The temperature had become increasingly warm during the days of these matches this year, with mid-day temperatures reaching about 1-2°C/33-35°F. As you know from your science classes from the days when you received some variety of education, ice melts at 0°C/32°F. The same is true at high altitude, where the sun shining down on a pond that continues to receive running water and is surrounded by heat-absorbing rocks brings the temperature above freezing. As the ice gets cut up in these conditions, it becomes increasingly dangerous. This is similar to what our American team dealt with in Kargil (Ice Hockey in Ladakh, Part 2 - Kargil Tournament).
Just like when the Chief Minister of Jammu and Kashmir attended the finals of the 4th National Ice Hockey Tournament, the Karzoo Ice Rink just a quarter mile away from the Main Bazaar (Main Street) of Leh began to sink under the weight of 2-3 times the normal capacity. Often times, a whole group of people had to pick up all of their gear and belongings, and shuffle off to a different portion of the rink. That is, until that section started to sink.
Last year, it was quite the opposite. Depending on your point of view, the weather was either great for hockey, or way too cold for civilization. Canadian goalie Sarah Finall, an employee of the Canadian High Commission, participated in her first tournament last year upon her posting to Delhi. According to Sarah, “this whole experience is fabulous, even though it was minus 30°C (about -25°F) last year and I nearly died!” Her sentiment regarding the experience of hockey in Leh and the hospitality of the Ladakhis was consistent throughout the group. “It’s something you don’t want to miss,” stated Sarah, “it’s so amazing. The Ladakhi people are so great and welcoming.” The altitude was just part of the experience for Sarah, “What an experience to come up and play hockey at this altitude!”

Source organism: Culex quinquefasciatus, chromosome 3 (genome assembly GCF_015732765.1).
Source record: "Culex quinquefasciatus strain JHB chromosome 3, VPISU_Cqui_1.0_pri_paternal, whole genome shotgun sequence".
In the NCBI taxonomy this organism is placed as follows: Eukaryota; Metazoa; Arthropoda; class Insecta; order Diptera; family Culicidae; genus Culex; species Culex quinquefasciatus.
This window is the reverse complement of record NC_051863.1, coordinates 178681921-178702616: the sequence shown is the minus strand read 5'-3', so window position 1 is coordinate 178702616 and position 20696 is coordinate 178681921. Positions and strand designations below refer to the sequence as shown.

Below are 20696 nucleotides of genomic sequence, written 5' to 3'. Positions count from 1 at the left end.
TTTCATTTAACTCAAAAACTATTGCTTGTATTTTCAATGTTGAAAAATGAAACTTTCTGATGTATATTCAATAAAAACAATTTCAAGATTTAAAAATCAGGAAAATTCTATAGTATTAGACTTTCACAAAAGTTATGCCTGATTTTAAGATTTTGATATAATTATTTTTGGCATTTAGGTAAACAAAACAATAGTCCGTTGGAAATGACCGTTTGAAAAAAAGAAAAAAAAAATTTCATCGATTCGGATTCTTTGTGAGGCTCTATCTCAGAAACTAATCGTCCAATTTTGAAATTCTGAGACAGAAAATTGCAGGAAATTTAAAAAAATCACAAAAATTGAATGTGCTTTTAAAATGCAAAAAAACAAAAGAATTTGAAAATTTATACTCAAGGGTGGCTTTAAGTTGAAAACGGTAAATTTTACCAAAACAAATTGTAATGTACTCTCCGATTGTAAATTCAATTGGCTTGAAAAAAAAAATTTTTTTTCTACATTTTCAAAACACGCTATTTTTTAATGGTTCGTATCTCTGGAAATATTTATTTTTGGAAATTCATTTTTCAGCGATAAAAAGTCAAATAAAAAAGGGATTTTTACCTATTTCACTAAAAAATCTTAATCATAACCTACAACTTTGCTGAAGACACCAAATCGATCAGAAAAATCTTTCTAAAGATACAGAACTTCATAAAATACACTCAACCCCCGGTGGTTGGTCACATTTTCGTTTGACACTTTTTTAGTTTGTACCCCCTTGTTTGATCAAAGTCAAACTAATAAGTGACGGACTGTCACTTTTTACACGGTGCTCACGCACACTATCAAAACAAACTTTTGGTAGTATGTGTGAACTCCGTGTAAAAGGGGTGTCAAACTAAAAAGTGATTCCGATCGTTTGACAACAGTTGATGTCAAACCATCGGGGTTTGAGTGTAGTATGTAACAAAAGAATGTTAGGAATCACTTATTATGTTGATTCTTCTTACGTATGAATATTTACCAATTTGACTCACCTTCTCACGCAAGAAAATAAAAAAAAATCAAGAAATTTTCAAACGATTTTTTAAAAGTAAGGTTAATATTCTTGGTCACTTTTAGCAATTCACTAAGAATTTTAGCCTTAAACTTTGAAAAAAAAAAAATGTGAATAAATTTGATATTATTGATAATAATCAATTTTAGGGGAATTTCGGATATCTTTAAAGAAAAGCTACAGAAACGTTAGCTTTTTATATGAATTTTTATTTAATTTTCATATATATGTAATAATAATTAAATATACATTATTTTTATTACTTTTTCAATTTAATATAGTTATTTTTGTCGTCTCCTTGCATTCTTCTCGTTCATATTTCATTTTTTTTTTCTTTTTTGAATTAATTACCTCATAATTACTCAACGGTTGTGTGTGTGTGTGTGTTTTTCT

Rumor had come my way that there would be a banquet at the “Only star hotel in Ladakh” (think about that for a second), and while I had assumed that I would be able to attend that event, I was never given a formal invite, so a local friend, Henk Thoma (no, he’s not Ladakhi…he’s a Dutch transplant that I’ll tell you about in a future post) and I went back to SECMOL and watched their “State of the Campus” address. Each student was responsible for a particular responsibility at SECMOL, including management of the library, collecting money, ice-rink maintenance, and milking the cows. The judges of their presentations critiqued their poor presentation skills, and although most of what I said was under my breath to Henk, I was very disappointed when the winning presentation had endless typos and poor grammar. Especially since one of the presenters was a European that was there teaching English. Nonetheless, afterwards, the group got to relax and get to one of their favorite activities: singing along with Ladakhi music and dancing in a way reminiscent of MTV's, “The Grind”, circa 1994.
The next day, the final match between the Canadians and an All-Star J&K team commenced. But due to continued poor weather (in hockey terms), the game was called at the end of the second period with a tie-game. The fans in attendance were disappointed at the outcome, but when safety is concerned, I err on the side of being conservative (well, sometimes I do), and after a few injuries sustained to the players on the Canadian team, they felt it was in the best interest of self-preservation to stop the game.